In addition, the regulations restrict advertisements that depict anyone under the age of 21 or that use elements like mascots, cartoons, sponsorships, or and celebrity endorsements that “deemed to appeal to a person less than 21 years of age.” (Interestingly, these standards are more lax than in the alcohol industry, where actors and models must be at least 25 to appear in advertisements.) The cannabis regulations permit advertising on a website, but they require the operators of such websites to verify that the entrant is at least 21 years old.
Restrictions on Conspicuous Advertising
Judging from the draft regulations, the Commission very much wants to keep promotion of marijuana products on the down-low. Of course, that is contrary to the very purpose of advertising. The Commission’s goal of restrained promotion is evident in the age-based restrictions identified above, but it is also evident in a number of additional regulations aimed to restrict conspicuous promotion of marijuana establishments and products.
Consider, for example, the rules specifying what elements may be used in an advertiser’s logo. While the regulations explicitly allow cannabis-related businesses of all types (cultivators, testing labs, manufacturers, and retailers) to use a logo, they prohibit any reference to cannabis, including images and “colloquial references.” Effectively, this means that logos must be comprised of elements that give consumers no clue as to the nature of the business.
Other regulations only further hamper advertisers’ ability to engage in anything but the most discreet of ad campaigns. Among the marketing activities expressly prohibited by the regulations are—
the illumination of external signage during daylight hours (more than 30 minutes before sundown) or after closing;
the use of vehicles equipped with radio or loudspeakers for the advertising of marijuana;
the use of radio or loudspeaker within a marijuana establishment to attract attention to the sale of marijuana;
the use of unsolicited pop-up ads on the internet;
advertising of marijuana or marijuana products on clothing, cups, drink holders, apparel accessories, electronic equipment, sporting equipment, and novelty items;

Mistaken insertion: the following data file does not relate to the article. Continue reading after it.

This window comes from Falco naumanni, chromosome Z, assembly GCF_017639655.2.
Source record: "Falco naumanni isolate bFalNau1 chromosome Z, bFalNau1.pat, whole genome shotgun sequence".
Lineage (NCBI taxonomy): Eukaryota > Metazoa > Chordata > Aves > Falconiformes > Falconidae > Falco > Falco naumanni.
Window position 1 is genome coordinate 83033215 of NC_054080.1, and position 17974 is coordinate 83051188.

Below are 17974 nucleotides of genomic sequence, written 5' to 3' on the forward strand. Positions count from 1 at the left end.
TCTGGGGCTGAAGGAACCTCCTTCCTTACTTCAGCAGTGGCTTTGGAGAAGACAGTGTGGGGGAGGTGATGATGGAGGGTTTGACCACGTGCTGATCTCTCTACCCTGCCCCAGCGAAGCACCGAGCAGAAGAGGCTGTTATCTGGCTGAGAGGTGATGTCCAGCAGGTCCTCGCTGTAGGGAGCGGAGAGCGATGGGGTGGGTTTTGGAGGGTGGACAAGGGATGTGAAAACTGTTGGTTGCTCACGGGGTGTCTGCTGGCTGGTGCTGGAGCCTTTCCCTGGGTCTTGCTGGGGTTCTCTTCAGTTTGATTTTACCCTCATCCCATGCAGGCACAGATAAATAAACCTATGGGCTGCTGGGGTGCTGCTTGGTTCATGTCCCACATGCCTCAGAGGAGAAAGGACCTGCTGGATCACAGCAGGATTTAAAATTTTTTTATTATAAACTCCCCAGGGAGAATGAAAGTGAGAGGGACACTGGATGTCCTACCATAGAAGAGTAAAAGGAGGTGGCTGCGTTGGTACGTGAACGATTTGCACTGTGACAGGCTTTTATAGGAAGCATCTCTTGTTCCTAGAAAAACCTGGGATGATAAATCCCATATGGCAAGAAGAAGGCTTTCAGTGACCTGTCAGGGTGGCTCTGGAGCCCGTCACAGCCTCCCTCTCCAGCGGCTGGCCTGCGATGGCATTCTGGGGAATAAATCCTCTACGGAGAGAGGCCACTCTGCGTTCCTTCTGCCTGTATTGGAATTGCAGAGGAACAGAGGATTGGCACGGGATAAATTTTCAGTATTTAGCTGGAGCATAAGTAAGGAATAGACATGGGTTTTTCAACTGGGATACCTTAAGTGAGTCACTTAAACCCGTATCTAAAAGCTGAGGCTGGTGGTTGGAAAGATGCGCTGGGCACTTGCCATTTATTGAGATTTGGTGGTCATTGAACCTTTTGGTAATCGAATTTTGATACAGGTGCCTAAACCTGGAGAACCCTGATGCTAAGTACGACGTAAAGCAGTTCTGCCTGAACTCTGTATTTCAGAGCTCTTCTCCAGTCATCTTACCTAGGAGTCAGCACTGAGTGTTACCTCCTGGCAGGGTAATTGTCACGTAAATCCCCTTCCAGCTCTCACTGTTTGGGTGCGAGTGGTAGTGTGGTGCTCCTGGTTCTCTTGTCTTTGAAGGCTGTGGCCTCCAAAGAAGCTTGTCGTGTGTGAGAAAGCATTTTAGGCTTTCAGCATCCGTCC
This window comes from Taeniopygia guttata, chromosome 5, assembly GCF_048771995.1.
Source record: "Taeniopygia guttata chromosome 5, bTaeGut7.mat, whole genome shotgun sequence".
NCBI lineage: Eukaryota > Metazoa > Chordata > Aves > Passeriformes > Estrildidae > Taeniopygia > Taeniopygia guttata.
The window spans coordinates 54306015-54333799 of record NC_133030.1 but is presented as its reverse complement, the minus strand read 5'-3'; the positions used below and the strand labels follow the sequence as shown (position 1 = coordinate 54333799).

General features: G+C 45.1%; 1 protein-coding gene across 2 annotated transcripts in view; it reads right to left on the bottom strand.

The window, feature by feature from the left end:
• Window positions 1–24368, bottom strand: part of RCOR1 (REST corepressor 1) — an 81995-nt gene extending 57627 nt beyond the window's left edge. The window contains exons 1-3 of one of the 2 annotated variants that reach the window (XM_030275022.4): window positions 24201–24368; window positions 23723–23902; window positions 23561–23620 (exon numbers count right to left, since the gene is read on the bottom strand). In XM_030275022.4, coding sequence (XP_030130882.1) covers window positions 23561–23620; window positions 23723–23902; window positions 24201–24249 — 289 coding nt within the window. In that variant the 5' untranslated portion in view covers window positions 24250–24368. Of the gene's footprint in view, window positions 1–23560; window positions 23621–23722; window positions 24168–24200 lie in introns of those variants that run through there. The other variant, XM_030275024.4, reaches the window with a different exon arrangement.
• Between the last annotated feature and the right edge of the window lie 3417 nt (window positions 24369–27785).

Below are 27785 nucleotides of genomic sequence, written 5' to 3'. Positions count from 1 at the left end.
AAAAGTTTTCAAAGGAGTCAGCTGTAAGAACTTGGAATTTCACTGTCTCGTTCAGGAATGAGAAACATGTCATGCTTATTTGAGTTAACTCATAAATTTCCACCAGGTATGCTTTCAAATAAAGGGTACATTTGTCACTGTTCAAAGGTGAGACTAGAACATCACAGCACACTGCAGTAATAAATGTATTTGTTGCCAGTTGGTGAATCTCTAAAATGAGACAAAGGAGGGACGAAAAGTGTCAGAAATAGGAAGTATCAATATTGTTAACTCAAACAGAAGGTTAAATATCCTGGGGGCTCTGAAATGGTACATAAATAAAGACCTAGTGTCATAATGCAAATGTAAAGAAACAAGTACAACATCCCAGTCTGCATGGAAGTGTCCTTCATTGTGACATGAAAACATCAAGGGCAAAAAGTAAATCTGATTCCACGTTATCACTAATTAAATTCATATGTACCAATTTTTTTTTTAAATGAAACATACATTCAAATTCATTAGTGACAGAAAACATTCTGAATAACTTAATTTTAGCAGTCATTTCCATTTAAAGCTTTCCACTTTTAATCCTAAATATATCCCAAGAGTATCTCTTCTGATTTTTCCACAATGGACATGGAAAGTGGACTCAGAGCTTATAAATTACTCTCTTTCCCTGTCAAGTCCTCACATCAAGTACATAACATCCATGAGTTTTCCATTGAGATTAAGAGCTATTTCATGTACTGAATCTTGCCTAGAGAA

advertising on or in public or private vehicles and at bus stops, taxi stands, transportation waiting areas, train stations, airports, or other transportation venues;
display of marijuana or marijuana products so as to be visible to a person from the exterior of a marijuana establishment; and
promotions offering giveaways, coupons, or free products.
On top of these restrictions, some of the largest online advertising venues like Facebook and Google still prohibit marijuana advertising.
Within the fairly narrow confines of permissible advertising, the regulations require extensive risk disclosures. These warnings are mandatory (right down to the required use of ALL CAPS) and should be displayed clearly and conspicuously on all marketing materials.
Compared to the succinct warnings often used in alcohol advertising (“Drink responsibly”), the Commission’s proposed marijuana warnings are a mouthful. In addition to the phrase “Please Consume Responsibly,” all ads produced by or on behalf of a marijuana establishment must include the following 113-word disclosure (which, if one adheres to the Attorney General’s retail advertising regulations, should be displayed prominently in at least eight-point font):
This product has not been analyzed or approved by the FDA. There is limited information on the side effects of using this product, and there may be associated health risks. Marijuana use during pregnancy and breast-feeding may pose potential harms. It is against the law to drive or operate machinery when under the influence of this product. KEEP THIS PRODUCT AWAY FROM CHILDREN. There may be health risks associated with consumption of this product. Marijuana can impair concentration, coordination, and judgment. The intoxicating effects of edible products may be delayed by 2 hours or more. In case of accidental ingestion, contact poison control hotline 1-800-222-1222. This product may be illegal outside of MA.
But that’s not all. As drafted, the regulations also require ads to include at least two of the following five warnings (even though most of these are redundant of warnings included in the statement above).
“This product may cause impairment and be habit forming.”
“Marijuana can impair concentration, coordination and judgment. Do not operate a vehicle or machinery under the influence of this drug.”
“There may be health risks associated with consumption of this product.”
“For use only by adults 21 years of age and older. Keep out of reach of children.”
“Marijuana should not be used by women who are pregnant or breastfeeding.”
Given the extensive scope of these disclosures – which are, in effect, compelled commercial speech—it would not be surprising if advertisers were eventually to bring a constitutional challenge in court. Similar efforts in the context of food and beverage advertising (including cases about compelled salt and sugar labeling, which you can read about here) have had mixed results. We’ll have to wait and see whether compelled labeling for marijuana is viewed through the same lens. In the meantime, advertisers should leave plenty of room in their ads for mandatory disclosures.